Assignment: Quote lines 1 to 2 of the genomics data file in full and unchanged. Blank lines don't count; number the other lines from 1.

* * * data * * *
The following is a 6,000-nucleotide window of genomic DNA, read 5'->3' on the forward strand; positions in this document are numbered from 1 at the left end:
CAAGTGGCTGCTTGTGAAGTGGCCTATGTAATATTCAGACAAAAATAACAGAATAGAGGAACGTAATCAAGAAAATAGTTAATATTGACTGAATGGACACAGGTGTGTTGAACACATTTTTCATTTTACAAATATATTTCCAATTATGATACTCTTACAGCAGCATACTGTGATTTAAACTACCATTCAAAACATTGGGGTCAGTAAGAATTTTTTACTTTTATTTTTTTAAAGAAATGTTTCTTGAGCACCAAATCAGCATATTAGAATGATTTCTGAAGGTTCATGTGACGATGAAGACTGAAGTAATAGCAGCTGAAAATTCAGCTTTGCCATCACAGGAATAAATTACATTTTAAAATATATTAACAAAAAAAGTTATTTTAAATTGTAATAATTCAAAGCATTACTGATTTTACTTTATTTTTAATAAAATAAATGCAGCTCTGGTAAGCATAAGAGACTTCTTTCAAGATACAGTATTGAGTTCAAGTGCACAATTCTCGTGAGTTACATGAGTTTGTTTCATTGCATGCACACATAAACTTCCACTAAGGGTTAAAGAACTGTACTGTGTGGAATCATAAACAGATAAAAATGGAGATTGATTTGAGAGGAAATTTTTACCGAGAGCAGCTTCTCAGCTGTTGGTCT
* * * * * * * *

The following is a 6,000-nucleotide window of genomic DNA, read 5'->3' on the forward strand; positions in this document are numbered from 1 at the left end:
CAAGTGGCTGCTTGTGAAGTGGCCTATGTAATATTCAGACAAAAATAACAGAATAGAGGAACGTAATCAAGAAAATAGTTAATATTGACTGAATGGACACAGGTGTGTTGAACACATTTTTCATTTTACAAATATATTTCCAATTATGATACTCTTACAGCAGCATACTGTGATTTAAACTACCATTCAAAACATTGGGGTCAGTAAGAATTTTTTACTTTTATTTTTTTAAAGAAATGTTTCTTGAGCACCAAATCAGCATATTAGAATGATTTCTGAAGGTTCATGTGACGATGAAGACTGAAGTAATAGCAGCTGAAAATTCAGCTTTGCCATCACAGGAATAAATTACATTTTAAAATATATTAACAAAAAAAGTTATTTTAAATTGTAATAATTCAAAGCATTACTGATTTTACTTTATTTTTAATAAAATAAATGCAGCTCTGGTAAGCATAAGAGACTTCTTTCAAGATACAGTATTGAGTTCAAGTGCACAATTCTCGTGAGTTACATGAGTTTGTTTCATTGCATGCACACATAAACTTCCACTAAGGGTTAAAGAACTGTACTGTGTGGAATCATAAACAGATAAAAATGGAGATTGATTTGAGAGGAAATTTTTACCGAGAGCAGCTTCTCAGCTGTTGGTCT